Storm Isha is hurling itself at the window.  I am gazing over at Eigg, unable to reach home as the ferry is obviously cancelled for today. 

Betting I don’t want to be out in this?  You would be correct.

I am returning from a Megabusing visit to London to spend time with teenhood friends, some whom I’ve not seen for a quarter of a century, not since starting to sail, children, living half our lives.  In those days, I was climbing all the time and they have “fond” memories of me, in pubs or at parties, shimmying up walls, across beams and doing pull ups on door lintels (I’m cringing too).  Now they ask about sailing and what I do in weather and waves like there are right now looking across the sound of Arisaig to Eigg.  Alexandra Lewis, solicitor extraordinaire, has been to Eigg and on Selkie many times with her son Will.  She told the enthralled audience about her times on Selkie in bad weather, confused as she wasn’t feeling the brunt of the storm.  When asked about this at the time, I had explained that we were in a sheltered anchorage and the gale was pounding on shores on the opposite side of an island, here we were safe.  I told this London crew that I’m not doing my job well if everyone is terrified and we are abandoning ship at any moment.  Coastal cruising is about planning and adapting to the ensure safety and enjoyment.  Of course, if you are on a long crossing, then it is tricky to predict what weather you are going to meet. There is plenty of information available of when are historically the better times to cross. You can select your season and the daylight hours, if like me you prefer higher latitudes: plenty of light during summer hours or moonlight for darker times. But for sure weather is becoming harder to predict.  It’s been a long time since I was having to do any type of crossing or voyage that a long-range forecast didn’t shed some light on. 

When I first started sailing, we listened to the shipping forecast for UK waters and there were faxes available, a printed copy of the synoptic chart would be pinned up on marina notice boards.  In Antarctica, we were able to get a Navtec printout of the latest pressure contours drawn by the Chilean Navy.  Fronts were embellished by which ever metrological officer was on duty and it was a gut feeling that ultimately made the decision about staying or going.

Once I was skipper of my own boat, I used my HF/SSB radio to talk with a weather router.  Word of mouth introduced me to a man based in the Canaries, Rafael from La Rueda, and I would tune in as we inched south down the Atlantic crossing to Brazil.  We could be listening in for up to an hour before he would get he got round to us  and we would hear what was going on, where and suggestions of avoidance tactics.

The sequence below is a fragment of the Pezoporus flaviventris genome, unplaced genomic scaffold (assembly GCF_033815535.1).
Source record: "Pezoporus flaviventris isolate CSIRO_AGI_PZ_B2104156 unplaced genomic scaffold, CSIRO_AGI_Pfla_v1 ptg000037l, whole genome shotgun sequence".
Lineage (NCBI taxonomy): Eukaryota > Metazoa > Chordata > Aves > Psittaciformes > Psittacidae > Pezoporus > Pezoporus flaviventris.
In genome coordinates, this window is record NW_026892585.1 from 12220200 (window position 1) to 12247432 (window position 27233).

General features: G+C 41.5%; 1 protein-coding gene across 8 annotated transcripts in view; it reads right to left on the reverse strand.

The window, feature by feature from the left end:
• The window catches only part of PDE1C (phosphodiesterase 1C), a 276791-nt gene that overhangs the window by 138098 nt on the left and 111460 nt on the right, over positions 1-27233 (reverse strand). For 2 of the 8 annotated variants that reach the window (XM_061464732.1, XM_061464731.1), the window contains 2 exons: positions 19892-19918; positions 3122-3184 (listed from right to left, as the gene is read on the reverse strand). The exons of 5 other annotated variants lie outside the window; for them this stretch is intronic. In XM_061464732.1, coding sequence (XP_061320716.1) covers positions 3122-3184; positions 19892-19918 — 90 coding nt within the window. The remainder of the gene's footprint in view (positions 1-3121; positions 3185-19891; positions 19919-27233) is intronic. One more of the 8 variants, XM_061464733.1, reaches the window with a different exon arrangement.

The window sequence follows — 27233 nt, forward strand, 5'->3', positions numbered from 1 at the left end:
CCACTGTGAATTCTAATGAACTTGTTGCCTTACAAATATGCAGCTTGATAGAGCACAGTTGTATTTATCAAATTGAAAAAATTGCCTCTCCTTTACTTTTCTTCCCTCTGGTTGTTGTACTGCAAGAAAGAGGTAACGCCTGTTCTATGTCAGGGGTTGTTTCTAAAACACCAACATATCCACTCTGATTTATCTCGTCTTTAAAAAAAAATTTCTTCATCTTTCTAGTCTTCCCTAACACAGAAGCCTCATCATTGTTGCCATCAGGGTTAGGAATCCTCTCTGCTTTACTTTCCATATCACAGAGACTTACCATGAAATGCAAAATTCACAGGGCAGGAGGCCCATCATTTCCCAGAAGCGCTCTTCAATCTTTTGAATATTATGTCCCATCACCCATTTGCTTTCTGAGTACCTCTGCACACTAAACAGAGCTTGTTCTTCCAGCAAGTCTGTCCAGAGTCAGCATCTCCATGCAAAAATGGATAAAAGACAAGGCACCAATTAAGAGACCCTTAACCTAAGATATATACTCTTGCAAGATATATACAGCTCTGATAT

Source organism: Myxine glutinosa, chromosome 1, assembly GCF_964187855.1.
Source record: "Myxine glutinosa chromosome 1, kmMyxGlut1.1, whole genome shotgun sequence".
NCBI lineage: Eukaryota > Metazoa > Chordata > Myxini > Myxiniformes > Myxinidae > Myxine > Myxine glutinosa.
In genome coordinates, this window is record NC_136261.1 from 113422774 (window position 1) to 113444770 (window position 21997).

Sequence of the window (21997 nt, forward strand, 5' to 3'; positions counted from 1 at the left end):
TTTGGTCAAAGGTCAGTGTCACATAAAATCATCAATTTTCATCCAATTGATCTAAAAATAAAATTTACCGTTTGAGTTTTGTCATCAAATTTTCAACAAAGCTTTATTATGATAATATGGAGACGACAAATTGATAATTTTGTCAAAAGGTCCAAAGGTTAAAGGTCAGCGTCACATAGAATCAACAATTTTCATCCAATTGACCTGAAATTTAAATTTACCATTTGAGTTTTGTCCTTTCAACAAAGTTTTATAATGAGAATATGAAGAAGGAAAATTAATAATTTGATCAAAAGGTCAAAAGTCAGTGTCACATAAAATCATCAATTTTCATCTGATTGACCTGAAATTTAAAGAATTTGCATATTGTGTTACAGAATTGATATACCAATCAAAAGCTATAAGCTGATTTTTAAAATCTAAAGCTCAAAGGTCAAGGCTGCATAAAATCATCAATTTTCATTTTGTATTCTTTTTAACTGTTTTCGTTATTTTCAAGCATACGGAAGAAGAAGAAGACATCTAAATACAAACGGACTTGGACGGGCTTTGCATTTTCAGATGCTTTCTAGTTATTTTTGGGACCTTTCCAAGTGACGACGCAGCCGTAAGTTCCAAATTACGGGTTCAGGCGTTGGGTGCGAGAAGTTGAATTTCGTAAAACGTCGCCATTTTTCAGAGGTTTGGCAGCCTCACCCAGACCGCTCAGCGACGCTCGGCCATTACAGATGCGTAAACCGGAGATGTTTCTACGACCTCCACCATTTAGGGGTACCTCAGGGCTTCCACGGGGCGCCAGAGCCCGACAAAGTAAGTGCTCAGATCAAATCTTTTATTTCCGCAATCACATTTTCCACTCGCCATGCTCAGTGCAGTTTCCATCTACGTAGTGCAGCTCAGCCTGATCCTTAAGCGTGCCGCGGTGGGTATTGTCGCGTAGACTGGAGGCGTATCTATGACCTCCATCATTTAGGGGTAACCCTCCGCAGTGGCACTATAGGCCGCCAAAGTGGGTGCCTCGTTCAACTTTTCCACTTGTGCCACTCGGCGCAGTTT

When Rich Haworth and I ended up going to South Georgia, just the two of us, we went to the top of the list.  There was a chap soloing across the Atlantic at the time and he would usually get Rafael’s first attention but a few times he called us up first. We were meant to be a full boat of six but various injuries and life events whittled it down to just two.  I was already in Tierra del Fuego on Ada preparing for the voyage.  As the project started to look shaky, I put through a call to Rich, (in the days when you had to go to a call centre).  The conversation went something along the lines of “do you still want to go if just the two of us?” “Yeah! Let’s do it!” We left the Falklands in a forty-knot westerly and held onto our hats.  For five days we were blown over immense waves in a rock and roller ride to that hundred-mile island. Rich would do the radio work and I would helm, hoping to make the boat as comfortable as possible during the call.  I got it completely wrong during one radio schedule, confusion amidst the waves, the wind, the compass and the dark, I managed to go through all degrees of the compass! 

I upgraded to a satellite phone and software which talked to my laptop, a great clunky machine, on which I was able to download synoptic weather charts.  I would spend hours pouring over these and referencing a slim book, “How to read weather faxes”.  These skills I’ve transferred to the new and modern apps now available.  I still listen to the coastguard, sending out their inshore water forecast but now my preferred app is PredictWind. It has a basic free package but with an Iridium Go! and a fair amount of cash for the standard or professional package on their Offshore App, you can see it all! It has been particularly useful for my Norwegian trips. Sailing in winter means there are are a few factors that need serious consideration and getting the timing for a crossing as favourable as possible is good on all fronts, from personal safety to financially imperative. So still sitting here, I can see a break in the strong winds coming up tomorrow early.  Calmac and Milligan transport are all keeping an eye and plans are afoot, or rather, afloat for sailings in that window. Perhaps I will get home tomorrow afterall!